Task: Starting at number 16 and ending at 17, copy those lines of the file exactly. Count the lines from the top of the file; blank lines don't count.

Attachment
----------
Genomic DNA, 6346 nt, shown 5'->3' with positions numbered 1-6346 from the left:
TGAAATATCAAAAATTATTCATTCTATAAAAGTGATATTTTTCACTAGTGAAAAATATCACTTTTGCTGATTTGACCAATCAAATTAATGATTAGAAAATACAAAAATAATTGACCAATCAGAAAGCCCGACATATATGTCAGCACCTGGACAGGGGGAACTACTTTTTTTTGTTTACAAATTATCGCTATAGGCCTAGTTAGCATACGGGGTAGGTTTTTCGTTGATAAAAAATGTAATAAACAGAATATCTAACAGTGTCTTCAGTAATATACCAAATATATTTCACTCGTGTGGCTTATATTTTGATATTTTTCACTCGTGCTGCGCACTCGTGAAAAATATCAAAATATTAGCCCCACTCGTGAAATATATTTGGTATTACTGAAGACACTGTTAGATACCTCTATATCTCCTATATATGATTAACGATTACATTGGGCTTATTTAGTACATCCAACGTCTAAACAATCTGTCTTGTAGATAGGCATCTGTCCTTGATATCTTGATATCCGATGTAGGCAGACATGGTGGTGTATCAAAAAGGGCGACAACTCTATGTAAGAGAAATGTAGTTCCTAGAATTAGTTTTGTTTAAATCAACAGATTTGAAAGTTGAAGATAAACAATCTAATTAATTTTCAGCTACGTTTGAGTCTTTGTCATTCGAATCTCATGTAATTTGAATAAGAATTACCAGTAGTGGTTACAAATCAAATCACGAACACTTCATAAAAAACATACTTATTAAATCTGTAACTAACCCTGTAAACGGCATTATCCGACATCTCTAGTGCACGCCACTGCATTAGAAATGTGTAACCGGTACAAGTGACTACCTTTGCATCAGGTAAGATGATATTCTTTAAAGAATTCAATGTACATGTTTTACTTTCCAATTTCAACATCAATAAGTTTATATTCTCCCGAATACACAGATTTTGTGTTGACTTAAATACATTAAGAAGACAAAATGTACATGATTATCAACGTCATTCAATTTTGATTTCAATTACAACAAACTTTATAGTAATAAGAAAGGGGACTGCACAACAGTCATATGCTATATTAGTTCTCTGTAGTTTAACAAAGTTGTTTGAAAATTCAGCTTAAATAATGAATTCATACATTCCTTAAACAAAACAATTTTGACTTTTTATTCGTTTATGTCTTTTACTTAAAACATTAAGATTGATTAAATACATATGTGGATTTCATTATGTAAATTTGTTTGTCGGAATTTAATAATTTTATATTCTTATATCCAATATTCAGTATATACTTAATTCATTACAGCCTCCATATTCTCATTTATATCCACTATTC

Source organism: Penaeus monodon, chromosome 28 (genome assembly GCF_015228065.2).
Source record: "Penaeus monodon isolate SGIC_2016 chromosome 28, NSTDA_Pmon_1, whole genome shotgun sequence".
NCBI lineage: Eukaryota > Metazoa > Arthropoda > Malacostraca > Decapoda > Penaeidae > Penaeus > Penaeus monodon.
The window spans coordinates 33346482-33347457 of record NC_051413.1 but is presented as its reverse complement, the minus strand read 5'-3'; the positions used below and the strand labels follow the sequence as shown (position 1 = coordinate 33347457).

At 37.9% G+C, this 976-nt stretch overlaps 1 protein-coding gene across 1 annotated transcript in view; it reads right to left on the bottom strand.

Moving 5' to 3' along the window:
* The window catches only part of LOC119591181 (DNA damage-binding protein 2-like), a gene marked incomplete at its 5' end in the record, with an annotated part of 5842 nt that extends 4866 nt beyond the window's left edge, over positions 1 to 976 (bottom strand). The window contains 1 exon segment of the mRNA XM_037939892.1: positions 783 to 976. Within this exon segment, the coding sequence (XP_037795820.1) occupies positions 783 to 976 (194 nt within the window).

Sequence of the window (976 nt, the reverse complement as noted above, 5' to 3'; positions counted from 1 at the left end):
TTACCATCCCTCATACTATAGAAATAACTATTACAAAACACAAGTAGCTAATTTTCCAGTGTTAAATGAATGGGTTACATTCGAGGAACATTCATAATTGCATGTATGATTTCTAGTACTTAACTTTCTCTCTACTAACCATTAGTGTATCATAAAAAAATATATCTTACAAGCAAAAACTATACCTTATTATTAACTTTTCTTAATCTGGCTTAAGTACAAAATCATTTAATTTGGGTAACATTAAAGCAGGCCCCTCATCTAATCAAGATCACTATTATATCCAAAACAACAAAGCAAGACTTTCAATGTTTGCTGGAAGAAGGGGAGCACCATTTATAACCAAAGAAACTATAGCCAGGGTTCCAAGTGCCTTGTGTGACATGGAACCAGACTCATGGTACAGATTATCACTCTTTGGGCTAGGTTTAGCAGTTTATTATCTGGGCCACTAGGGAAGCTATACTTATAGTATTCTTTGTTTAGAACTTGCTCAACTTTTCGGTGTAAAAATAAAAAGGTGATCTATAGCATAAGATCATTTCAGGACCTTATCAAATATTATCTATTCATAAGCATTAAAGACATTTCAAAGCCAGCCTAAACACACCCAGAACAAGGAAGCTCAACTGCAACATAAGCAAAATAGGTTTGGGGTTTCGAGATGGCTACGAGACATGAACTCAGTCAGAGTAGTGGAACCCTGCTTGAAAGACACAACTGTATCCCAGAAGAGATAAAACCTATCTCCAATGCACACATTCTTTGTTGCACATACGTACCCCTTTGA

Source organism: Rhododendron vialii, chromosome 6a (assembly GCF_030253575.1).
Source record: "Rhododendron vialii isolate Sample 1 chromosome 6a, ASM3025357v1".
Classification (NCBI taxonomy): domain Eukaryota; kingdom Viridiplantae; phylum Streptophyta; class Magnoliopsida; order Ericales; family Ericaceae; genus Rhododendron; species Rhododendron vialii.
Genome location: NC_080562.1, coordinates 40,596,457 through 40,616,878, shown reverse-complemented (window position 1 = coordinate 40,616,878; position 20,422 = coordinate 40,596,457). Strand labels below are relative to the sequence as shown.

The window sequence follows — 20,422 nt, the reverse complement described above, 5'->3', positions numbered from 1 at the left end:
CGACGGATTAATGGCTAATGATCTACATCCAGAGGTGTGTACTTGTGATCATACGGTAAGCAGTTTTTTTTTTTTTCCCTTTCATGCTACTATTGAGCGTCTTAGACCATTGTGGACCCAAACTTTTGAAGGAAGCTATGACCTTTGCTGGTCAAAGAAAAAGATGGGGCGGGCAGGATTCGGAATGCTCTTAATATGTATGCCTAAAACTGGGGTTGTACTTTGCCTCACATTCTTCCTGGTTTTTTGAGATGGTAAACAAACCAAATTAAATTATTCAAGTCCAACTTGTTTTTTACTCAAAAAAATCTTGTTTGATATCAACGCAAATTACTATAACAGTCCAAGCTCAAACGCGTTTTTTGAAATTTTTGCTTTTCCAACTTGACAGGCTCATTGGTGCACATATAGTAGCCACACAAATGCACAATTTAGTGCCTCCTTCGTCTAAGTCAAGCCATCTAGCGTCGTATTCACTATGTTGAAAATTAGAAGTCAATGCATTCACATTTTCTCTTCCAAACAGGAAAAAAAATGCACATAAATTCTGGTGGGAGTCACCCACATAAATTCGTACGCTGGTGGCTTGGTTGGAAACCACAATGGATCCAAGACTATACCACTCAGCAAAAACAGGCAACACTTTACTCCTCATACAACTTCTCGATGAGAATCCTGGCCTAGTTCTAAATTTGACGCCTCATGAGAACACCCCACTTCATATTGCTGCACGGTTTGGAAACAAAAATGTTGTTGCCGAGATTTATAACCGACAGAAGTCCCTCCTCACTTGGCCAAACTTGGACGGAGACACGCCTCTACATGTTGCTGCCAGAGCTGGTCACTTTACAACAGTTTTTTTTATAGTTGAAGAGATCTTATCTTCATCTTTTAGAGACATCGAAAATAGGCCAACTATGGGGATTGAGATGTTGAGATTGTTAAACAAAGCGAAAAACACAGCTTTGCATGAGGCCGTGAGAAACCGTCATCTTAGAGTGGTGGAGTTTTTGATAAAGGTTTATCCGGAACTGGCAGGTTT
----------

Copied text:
The window sequence follows — 20,422 nt, the reverse complement described above, 5'->3', positions numbered from 1 at the left end:
CGACGGATTAATGGCTAATGATCTACATCCAGAGGTGTGTACTTGTGATCATACGGTAAGCAGTTTTTTTTTTTTTCCCTTTCATGCTACTATTGAGCGTCTTAGACCATTGTGGACCCAAACTTTTGAAGGAAGCTATGACCTTTGCTGGTCAAAGAAAAAGATGGGGCGGGCAGGATTCGGAATGCTCTTAATATGTATGCCTAAAACTGGGGTTGTACTTTGCCTCACATTCTTCCTGGTTTTTTGAGATGGTAAACAAACCAAATTAAATTATTCAAGTCCAACTTGTTTTTTACTCAAAAAAATCTTGTTTGATATCAACGCAAATTACTATAACAGTCCAAGCTCAAACGCGTTTTTTGAAATTTTTGCTTTTCCAACTTGACAGGCTCATTGGTGCACATATAGTAGCCACACAAATGCACAATTTAGTGCCTCCTTCGTCTAAGTCAAGCCATCTAGCGTCGTATTCACTATGTTGAAAATTAGAAGTCAATGCATTCACATTTTCTCTTCCAAACAGGAAAAAAAATGCACATAAATTCTGGTGGGAGTCACCCACATAAATTCGTACGCTGGTGGCTTGGTTGGAAACCACAATGGATCCAAGACTATACCACTCAGCAAAAACAGGCAACACTTTACTCCTCATACAACTTCTCGATGAGAATCCTGGCCTAGTTCTAAATTTGACGCCTCATGAGAACACCCCACTTCATATTGCTGCACGGTTTGGAAACAAAAATGTTGTTGCCGAGATTTATAACCGACAGAAGTCCCTCCTCACTTGGCCAAACTTGGACGGAGACACGCCTCTACATGTTGCTGCCAGAGCTGGTCACTTTACAACAGTTTTTTTTATAGTTGAAGAGATCTTATCTTCATCTTTTAGAGACATCGAAAATAGGCCAACTATGGGGATTGAGATGTTGAGATTGTTAAACAAAGCGAAAAACACAGCTTTGCATGAGGCCGTGAGAAACCGTCATCTTAGAGTGGTGGAGTTTTTGATAAAGGTTTATCCGGAACTGGCAGGTTT